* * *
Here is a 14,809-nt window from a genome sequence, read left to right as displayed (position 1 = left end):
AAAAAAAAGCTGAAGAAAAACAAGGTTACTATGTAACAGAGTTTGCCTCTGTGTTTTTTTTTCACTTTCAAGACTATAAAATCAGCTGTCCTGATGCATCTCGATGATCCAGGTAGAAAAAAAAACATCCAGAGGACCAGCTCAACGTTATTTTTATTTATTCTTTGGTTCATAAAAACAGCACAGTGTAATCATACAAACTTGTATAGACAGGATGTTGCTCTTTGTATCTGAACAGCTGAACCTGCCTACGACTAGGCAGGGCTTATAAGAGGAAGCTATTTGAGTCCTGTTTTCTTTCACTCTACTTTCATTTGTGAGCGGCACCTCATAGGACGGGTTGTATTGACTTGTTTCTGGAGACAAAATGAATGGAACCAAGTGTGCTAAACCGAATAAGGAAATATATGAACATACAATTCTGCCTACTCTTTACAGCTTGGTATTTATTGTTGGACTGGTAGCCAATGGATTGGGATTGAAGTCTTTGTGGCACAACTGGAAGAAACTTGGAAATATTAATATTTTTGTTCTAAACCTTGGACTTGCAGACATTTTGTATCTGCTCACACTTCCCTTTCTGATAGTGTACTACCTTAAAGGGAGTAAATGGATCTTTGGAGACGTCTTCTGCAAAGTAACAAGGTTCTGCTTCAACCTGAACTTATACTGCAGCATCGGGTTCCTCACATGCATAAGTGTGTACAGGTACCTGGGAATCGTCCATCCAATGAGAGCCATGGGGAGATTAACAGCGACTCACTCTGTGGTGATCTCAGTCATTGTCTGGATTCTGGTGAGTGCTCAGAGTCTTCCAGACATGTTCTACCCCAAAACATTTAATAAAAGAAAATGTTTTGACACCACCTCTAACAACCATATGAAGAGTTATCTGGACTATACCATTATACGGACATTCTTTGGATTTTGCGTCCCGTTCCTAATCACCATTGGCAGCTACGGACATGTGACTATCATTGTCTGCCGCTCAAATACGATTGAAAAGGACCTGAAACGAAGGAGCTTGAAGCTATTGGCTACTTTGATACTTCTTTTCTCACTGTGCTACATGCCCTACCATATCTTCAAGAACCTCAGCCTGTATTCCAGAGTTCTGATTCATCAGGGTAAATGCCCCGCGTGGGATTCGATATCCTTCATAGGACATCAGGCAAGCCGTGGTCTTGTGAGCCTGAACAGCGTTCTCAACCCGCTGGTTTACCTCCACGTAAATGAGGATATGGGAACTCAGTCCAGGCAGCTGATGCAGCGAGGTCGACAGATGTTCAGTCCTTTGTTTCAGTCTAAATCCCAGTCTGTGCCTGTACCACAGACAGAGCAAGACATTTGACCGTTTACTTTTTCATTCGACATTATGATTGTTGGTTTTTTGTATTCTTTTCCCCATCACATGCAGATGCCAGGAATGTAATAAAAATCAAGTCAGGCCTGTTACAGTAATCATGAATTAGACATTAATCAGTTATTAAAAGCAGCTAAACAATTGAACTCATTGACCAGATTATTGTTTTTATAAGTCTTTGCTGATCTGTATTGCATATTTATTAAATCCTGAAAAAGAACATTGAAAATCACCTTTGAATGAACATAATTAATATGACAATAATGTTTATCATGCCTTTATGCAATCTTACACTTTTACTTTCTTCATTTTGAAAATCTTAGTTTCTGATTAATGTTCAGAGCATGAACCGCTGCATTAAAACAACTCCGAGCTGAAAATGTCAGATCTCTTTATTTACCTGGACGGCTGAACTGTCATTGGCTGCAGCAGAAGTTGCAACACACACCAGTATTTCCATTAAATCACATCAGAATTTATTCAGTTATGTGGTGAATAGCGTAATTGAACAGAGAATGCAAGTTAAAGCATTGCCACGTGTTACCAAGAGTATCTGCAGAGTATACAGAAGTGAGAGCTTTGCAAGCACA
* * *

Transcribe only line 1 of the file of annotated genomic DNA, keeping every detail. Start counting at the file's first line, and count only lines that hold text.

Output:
Here is a 14,809-nt window from a genome sequence, read left to right as displayed (position 1 = left end):